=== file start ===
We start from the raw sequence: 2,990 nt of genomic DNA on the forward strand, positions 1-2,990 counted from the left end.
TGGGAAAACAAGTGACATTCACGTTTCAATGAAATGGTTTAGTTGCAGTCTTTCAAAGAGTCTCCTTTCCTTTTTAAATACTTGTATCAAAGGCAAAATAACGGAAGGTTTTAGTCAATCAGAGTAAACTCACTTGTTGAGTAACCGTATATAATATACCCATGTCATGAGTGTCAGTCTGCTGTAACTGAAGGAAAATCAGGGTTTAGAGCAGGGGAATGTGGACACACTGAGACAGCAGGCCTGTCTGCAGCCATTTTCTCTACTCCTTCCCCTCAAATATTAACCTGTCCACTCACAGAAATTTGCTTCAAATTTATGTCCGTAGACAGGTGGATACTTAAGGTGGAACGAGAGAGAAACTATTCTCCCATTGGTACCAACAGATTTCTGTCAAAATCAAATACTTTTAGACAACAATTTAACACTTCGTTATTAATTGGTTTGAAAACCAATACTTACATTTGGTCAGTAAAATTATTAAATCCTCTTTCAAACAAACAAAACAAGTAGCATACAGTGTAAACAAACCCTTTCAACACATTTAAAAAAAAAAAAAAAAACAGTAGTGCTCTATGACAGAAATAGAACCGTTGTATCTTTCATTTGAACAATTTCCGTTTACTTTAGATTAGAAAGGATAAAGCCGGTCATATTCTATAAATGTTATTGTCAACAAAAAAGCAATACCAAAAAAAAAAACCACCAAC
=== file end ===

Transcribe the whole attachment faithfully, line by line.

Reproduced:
We start from the raw sequence: 2,990 nt of genomic DNA on the forward strand, positions 1-2,990 counted from the left end.
TGGGAAAACAAGTGACATTCACGTTTCAATGAAATGGTTTAGTTGCAGTCTTTCAAAGAGTCTCCTTTCCTTTTTAAATACTTGTATCAAAGGCAAAATAACGGAAGGTTTTAGTCAATCAGAGTAAACTCACTTGTTGAGTAACCGTATATAATATACCCATGTCATGAGTGTCAGTCTGCTGTAACTGAAGGAAAATCAGGGTTTAGAGCAGGGGAATGTGGACACACTGAGACAGCAGGCCTGTCTGCAGCCATTTTCTCTACTCCTTCCCCTCAAATATTAACCTGTCCACTCACAGAAATTTGCTTCAAATTTATGTCCGTAGACAGGTGGATACTTAAGGTGGAACGAGAGAGAAACTATTCTCCCATTGGTACCAACAGATTTCTGTCAAAATCAAATACTTTTAGACAACAATTTAACACTTCGTTATTAATTGGTTTGAAAACCAATACTTACATTTGGTCAGTAAAATTATTAAATCCTCTTTCAAACAAACAAAACAAGTAGCATACAGTGTAAACAAACCCTTTCAACACATTTAAAAAAAAAAAAAAAAACAGTAGTGCTCTATGACAGAAATAGAACCGTTGTATCTTTCATTTGAACAATTTCCGTTTACTTTAGATTAGAAAGGATAAAGCCGGTCATATTCTATAAATGTTATTGTCAACAAAAAAGCAATACCAAAAAAAAAAACCACCAAC